Mark driscoll history of dating
Others develop a heightened sense of self-importance and arrogance, as they slap the word “biblical” in front of each of their opinions, claiming to speak on behalf of God on every given topic.
Still others live complete lies, lecturing the congregation on the importance money management on Sunday while struggling to overcome secret credit card debt on Monday.
Let’s just say it drove me crazy to see the biblical character Vashti criticized for not submitting to her husband (by refusing to parade around naked in front of his drunken friends!?
) and Esther praised for graciously submitting (by illegally requesting an audience with her husband, who she was forced to marry after he slept with hundreds of other concubines to pick his favorite?! Grace’s conclusion that “[Esther’s] example illustrates the repeated command across all Scripture that wives respectfully submit to their husbands and removes any excuse we have for disrespecting our husbands,” fails massively to understand the context of that story.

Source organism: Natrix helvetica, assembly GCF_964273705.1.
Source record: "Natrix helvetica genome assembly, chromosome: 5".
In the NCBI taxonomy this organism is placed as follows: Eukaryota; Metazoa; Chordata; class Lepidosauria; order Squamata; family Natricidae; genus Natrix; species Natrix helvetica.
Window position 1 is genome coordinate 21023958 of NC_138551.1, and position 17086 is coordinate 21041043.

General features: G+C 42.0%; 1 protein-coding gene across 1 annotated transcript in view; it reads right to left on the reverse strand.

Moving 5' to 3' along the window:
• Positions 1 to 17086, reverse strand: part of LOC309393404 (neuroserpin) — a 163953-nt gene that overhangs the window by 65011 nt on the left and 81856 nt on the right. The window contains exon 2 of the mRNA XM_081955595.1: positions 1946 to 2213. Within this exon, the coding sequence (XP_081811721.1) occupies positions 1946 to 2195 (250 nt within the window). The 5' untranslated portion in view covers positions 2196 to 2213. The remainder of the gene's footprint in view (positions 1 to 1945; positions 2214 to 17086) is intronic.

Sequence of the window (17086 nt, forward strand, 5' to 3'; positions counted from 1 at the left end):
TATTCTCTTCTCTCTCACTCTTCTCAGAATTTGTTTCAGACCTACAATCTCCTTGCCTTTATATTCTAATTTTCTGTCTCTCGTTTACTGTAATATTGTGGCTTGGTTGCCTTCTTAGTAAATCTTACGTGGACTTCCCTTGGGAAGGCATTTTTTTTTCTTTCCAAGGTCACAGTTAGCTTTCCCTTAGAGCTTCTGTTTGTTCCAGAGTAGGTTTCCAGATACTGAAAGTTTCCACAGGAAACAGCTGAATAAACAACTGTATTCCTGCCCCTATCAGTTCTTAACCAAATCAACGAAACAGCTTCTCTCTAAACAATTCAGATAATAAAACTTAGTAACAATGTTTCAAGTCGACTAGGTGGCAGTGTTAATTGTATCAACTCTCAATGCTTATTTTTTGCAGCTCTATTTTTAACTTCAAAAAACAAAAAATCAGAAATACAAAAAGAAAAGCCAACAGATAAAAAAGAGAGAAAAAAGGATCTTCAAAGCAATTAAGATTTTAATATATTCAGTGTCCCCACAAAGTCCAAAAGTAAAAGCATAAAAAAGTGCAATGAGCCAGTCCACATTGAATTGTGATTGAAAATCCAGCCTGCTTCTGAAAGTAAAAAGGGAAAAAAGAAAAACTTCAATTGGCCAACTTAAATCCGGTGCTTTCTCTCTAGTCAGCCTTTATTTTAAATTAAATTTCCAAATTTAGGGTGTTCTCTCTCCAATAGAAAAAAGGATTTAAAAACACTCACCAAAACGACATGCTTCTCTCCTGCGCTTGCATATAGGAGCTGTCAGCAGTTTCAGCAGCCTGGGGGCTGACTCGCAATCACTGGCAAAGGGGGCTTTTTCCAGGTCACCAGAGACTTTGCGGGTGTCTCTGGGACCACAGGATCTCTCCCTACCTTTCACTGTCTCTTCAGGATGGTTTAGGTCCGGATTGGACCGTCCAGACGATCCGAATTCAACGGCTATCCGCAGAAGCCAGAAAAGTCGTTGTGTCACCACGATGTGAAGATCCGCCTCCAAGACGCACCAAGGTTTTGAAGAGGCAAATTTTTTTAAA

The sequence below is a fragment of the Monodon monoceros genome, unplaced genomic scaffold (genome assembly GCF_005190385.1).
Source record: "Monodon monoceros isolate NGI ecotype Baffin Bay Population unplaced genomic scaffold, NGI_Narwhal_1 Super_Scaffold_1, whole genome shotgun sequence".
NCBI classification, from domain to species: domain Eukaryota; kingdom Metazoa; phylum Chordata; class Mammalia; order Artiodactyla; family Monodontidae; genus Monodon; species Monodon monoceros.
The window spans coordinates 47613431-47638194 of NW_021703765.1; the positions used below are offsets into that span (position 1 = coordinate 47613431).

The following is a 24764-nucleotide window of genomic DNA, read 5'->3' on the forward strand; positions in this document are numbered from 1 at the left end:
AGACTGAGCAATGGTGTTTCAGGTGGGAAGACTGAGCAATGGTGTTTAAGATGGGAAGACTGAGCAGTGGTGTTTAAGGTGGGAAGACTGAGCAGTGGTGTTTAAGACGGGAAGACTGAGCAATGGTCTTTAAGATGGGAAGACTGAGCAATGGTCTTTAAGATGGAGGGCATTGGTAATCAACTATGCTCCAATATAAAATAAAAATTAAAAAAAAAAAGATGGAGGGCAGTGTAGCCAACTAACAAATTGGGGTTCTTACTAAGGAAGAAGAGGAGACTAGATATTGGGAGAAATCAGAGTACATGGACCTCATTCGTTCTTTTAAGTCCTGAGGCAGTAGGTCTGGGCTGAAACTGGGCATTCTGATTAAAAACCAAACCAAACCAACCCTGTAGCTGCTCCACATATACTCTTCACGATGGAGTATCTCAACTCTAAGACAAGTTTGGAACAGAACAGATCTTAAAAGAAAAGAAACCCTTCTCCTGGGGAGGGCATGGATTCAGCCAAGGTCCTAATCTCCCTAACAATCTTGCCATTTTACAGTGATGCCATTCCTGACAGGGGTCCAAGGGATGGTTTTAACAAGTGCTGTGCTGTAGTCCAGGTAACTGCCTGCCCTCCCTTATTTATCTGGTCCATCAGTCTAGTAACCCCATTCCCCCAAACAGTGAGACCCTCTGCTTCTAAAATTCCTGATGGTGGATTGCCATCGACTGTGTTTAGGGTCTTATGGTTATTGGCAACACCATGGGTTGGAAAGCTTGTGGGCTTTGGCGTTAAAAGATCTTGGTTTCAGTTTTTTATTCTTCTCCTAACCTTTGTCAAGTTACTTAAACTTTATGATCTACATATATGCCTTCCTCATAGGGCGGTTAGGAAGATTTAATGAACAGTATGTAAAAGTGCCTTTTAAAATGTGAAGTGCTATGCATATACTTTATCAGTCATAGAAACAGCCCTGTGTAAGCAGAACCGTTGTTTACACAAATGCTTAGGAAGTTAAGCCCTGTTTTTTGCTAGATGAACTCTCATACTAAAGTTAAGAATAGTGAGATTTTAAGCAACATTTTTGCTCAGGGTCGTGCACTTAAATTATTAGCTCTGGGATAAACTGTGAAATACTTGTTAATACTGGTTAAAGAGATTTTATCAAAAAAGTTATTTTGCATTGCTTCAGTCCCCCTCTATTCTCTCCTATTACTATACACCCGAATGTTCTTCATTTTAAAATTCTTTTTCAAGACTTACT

Mark also misses the point when he praises Martin Luther and his wife Katherine because “they set in motion a model for Christian faith and maturity through marriage, sex, and children, rather than through singleness and celibacy,” a position that wholly discounts the apostle Paul’s high praise for celibacy in 1 and 2 Corinthians.
Believing the poem to be about Solomon himself, Mark has to admit that the impassioned exchanges between the two lovers must have occurred “before the multiple wives and concubines ruined the love and oneness they had together.” The chapter entitled “Can we...?
The chapter on the importance of nurturing a true friendship in marriage includes some good reminders about kindness and reciprocity.
I thought Grace wrote a brave and honest chapter about sexual abuse.
In places where Mark has been insensitive in the past, he seems to have softened a bit.
For example, rather than insisting that a woman stay attractive for her husband lest he be tempted to cheat on her, Mark suggests that a man make his own wife his standard of beauty (and vice versa).